Email can be "lost" for many reasons. Diagnosing the reason is not always a simple task. If you have stopped receiving your email notifications, here are some troubleshooting steps to take (from simplest to more complicated).
1. Did the paper have content for that day? If there was no content for the edition, no email will be sent.
2. Could the emails be going to another email address? Ask us to verify that we see your email address in our subscriber database.
3. Have you added our address <firstname.lastname@example.org> to your contact list? If not, the message could be going to your spam or quarantined folder.
4. Check your spam, trash, quarantined email, and archive folders. The messages may have been re-routed by your email client to another folder or may have been re-routed by a filter you have set up yourself. To do this, search for emails from email@example.com.
5. Are you forwarding the email to others? If so, if one of the recipients clicks "unsubscribe" at the bottom of the email, he will unsubscribe you from the paper.
6. Ask us to check our email logs to verify that our logs show an email was sent and that there is no record of the email in our bounce log. To make this request, please provide your email address, the date the email was expected, the paper URL, and the type of email that was sent (subscription email or publisher notification email, etc). Once we have verified that we have sent the email, the email needs to be traced on the recipient's side. We don't have control over how the recipient's server or email client handles the message
7. If you are receiving the emails to a company address, check with your IT Department to verify that there are no firewalls or filters in place that would prevent the emails from coming through.
8. It is also often the case that email providers filter certain kinds of messages without the recipient’s knowledge — to provide “a better service”. Check with your email provider to see if the message was filtered by some server-side rules that you have no control over. The provider can look in its mail server logs to check. You will need to tell them the "From" address used (firstname.lastname@example.org) , your email address, and the time/date that the message was sent.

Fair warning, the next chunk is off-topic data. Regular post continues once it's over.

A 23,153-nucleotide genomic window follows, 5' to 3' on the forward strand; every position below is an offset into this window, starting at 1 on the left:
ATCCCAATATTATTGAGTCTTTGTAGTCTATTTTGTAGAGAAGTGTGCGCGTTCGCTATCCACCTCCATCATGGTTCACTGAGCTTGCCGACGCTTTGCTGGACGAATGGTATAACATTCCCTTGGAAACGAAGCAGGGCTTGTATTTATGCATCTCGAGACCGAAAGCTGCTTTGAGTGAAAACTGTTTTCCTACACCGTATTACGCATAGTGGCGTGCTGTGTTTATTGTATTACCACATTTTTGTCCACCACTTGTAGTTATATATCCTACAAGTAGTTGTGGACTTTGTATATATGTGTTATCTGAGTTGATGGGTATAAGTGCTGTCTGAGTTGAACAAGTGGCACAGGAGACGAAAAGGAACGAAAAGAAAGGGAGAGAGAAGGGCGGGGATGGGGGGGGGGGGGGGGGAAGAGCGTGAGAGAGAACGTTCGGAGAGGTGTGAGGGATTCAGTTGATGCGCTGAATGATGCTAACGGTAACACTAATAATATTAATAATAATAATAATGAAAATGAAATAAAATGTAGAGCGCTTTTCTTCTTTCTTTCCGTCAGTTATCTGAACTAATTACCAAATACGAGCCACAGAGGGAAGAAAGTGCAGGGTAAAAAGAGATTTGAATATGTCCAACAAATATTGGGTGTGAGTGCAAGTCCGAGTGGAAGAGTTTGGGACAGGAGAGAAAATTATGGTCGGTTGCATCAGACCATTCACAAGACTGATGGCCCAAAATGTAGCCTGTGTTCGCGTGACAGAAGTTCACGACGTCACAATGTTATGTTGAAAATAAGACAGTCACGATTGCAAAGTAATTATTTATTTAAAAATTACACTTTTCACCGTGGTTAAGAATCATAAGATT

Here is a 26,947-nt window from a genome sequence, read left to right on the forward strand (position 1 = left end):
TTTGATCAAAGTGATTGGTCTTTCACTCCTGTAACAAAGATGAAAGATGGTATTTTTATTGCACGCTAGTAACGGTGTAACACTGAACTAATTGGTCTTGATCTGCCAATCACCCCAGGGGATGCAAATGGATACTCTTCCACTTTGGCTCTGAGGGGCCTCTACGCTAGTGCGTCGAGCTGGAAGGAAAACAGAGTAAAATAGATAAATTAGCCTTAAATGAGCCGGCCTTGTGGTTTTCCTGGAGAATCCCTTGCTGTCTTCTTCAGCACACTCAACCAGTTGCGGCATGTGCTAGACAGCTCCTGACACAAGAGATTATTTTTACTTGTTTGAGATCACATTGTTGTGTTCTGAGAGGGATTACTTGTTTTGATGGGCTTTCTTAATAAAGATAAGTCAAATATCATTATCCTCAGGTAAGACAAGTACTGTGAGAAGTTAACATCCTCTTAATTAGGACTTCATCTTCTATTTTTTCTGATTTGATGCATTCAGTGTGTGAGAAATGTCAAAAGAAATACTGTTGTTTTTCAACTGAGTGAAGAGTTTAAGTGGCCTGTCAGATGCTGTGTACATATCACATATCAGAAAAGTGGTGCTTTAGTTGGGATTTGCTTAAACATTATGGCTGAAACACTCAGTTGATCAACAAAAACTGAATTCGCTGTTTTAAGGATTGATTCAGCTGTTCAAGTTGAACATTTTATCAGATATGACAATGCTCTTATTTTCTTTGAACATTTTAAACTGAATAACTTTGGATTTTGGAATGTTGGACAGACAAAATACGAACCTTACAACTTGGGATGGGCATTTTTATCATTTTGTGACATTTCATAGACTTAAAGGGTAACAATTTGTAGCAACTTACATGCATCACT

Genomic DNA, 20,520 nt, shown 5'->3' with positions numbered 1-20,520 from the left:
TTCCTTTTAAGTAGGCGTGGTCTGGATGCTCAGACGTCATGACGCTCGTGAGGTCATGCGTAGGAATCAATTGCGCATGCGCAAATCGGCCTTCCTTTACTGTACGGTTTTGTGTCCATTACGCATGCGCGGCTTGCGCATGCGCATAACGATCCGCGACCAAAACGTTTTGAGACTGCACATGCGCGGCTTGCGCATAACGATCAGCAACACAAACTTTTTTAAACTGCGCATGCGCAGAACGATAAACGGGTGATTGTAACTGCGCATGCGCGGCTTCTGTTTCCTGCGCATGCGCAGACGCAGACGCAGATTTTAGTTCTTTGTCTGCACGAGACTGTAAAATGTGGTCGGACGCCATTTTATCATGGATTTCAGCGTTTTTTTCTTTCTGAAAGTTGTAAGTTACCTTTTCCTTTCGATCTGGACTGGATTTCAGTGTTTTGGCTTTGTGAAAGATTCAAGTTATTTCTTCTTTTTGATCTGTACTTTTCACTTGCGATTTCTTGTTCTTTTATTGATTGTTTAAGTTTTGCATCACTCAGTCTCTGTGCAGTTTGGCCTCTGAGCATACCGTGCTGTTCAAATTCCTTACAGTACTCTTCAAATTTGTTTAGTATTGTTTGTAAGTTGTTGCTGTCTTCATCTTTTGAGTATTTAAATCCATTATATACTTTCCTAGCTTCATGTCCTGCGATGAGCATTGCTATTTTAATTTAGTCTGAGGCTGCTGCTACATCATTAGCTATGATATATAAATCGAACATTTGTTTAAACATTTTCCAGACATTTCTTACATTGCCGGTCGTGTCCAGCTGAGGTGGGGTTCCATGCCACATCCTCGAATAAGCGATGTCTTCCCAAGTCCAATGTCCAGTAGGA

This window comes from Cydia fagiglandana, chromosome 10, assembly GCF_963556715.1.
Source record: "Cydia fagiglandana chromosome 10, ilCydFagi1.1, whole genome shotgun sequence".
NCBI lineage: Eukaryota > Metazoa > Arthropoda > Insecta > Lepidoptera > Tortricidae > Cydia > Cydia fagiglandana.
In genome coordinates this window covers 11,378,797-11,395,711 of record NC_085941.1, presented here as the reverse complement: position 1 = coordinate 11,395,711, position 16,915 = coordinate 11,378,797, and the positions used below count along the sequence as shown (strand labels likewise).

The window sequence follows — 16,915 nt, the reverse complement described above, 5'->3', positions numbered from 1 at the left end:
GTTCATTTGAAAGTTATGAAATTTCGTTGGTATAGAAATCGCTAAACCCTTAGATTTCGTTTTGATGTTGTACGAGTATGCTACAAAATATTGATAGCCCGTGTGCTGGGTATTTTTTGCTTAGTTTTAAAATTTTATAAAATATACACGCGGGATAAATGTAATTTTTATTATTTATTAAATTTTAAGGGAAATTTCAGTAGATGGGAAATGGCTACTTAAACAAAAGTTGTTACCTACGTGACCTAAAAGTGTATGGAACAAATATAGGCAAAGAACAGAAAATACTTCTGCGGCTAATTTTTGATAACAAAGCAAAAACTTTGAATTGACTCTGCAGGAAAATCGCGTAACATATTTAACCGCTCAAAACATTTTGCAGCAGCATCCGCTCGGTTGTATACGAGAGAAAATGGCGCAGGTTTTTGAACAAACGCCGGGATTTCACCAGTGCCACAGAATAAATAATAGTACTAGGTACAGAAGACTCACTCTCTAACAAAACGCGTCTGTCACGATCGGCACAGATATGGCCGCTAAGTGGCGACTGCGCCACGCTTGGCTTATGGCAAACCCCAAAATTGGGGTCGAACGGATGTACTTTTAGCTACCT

9. If you use a combination of desktop programs like Outlook or Thunderbird and are checking your email using multiple email programs, it is possible that the message was delivered but you may not be able to find the message. This happens when one program downloads and deletes the message, making it appear in the other program that the email never arrived. What to do? Ask your email provider to check their email logs to see if the email message was ever actually received. You will need to tell them the "From" address used (email@example.com), your email address, and the time/date that the message was sent.
10 Are you receiving email notifications from us that your paper is ready for review, but no new edition emails or curated newsletter?
If so, your promotion may be in "manual mode". To check, visit your Control center and check the Promotion section to see whether your notifications (emails, posts, tweets) are going out automatically or need to be sent out manually.
If Promotion is set to Manual, you will get an email each time the paper is automatically updated informing you that your paper has been updated and is ready for review and promotion. Once you have edited and approved the content, you should manually push the "Send Notifications Now" button, shown above, and found in your Control Center.
If Promotion is set to Manual, no newsletters (or tweets) will be sent out until you approve your paper and click "Send Notifications Now". Instead, you will receive an email letting you know your paper has updated and is ready for your review.